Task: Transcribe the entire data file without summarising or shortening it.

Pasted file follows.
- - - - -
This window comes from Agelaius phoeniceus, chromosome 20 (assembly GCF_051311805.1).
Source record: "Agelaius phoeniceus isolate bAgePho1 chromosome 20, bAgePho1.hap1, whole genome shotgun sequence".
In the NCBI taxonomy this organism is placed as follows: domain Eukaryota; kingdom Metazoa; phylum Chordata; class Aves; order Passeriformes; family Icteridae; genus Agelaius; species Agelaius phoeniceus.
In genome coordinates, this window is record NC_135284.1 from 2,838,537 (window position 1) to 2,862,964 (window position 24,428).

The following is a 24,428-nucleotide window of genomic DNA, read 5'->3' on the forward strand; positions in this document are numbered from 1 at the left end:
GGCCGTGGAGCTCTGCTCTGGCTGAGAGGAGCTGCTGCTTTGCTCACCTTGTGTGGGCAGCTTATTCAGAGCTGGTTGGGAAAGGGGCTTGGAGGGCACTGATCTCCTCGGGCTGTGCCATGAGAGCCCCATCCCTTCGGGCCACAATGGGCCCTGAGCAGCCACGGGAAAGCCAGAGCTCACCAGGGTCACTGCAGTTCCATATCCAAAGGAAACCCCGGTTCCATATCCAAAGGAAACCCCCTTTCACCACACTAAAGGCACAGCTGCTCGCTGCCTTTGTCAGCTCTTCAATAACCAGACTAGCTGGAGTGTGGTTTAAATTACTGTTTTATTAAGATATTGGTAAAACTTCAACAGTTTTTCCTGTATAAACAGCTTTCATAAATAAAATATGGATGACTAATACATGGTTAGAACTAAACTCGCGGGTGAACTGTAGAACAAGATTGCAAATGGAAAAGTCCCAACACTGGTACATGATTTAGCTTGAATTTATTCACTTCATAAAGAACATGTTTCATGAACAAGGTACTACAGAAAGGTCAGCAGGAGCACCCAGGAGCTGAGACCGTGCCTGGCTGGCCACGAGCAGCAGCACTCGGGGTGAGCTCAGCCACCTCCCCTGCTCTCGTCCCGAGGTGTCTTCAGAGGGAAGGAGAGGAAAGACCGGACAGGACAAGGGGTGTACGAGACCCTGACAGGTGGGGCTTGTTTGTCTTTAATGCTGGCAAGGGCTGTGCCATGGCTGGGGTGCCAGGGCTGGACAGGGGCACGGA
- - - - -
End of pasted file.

This window comes from Agelaius phoeniceus, chromosome 20 (assembly GCF_051311805.1).
Source record: "Agelaius phoeniceus isolate bAgePho1 chromosome 20, bAgePho1.hap1, whole genome shotgun sequence".
In the NCBI taxonomy this organism is placed as follows: domain Eukaryota; kingdom Metazoa; phylum Chordata; class Aves; order Passeriformes; family Icteridae; genus Agelaius; species Agelaius phoeniceus.
In genome coordinates, this window is record NC_135284.1 from 2,838,537 (window position 1) to 2,862,964 (window position 24,428).

The following is a 24,428-nucleotide window of genomic DNA, read 5'->3' on the forward strand; positions in this document are numbered from 1 at the left end:
GGCCGTGGAGCTCTGCTCTGGCTGAGAGGAGCTGCTGCTTTGCTCACCTTGTGTGGGCAGCTTATTCAGAGCTGGTTGGGAAAGGGGCTTGGAGGGCACTGATCTCCTCGGGCTGTGCCATGAGAGCCCCATCCCTTCGGGCCACAATGGGCCCTGAGCAGCCACGGGAAAGCCAGAGCTCACCAGGGTCACTGCAGTTCCATATCCAAAGGAAACCCCGGTTCCATATCCAAAGGAAACCCCCTTTCACCACACTAAAGGCACAGCTGCTCGCTGCCTTTGTCAGCTCTTCAATAACCAGACTAGCTGGAGTGTGGTTTAAATTACTGTTTTATTAAGATATTGGTAAAACTTCAACAGTTTTTCCTGTATAAACAGCTTTCATAAATAAAATATGGATGACTAATACATGGTTAGAACTAAACTCGCGGGTGAACTGTAGAACAAGATTGCAAATGGAAAAGTCCCAACACTGGTACATGATTTAGCTTGAATTTATTCACTTCATAAAGAACATGTTTCATGAACAAGGTACTACAGAAAGGTCAGCAGGAGCACCCAGGAGCTGAGACCGTGCCTGGCTGGCCACGAGCAGCAGCACTCGGGGTGAGCTCAGCCACCTCCCCTGCTCTCGTCCCGAGGTGTCTTCAGAGGGAAGGAGAGGAAAGACCGGACAGGACAAGGGGTGTACGAGACCCTGACAGGTGGGGCTTGTTTGTCTTTAATGCTGGCAAGGGCTGTGCCATGGCTGGGGTGCCAGGGCTGGACAGGGGCACGGA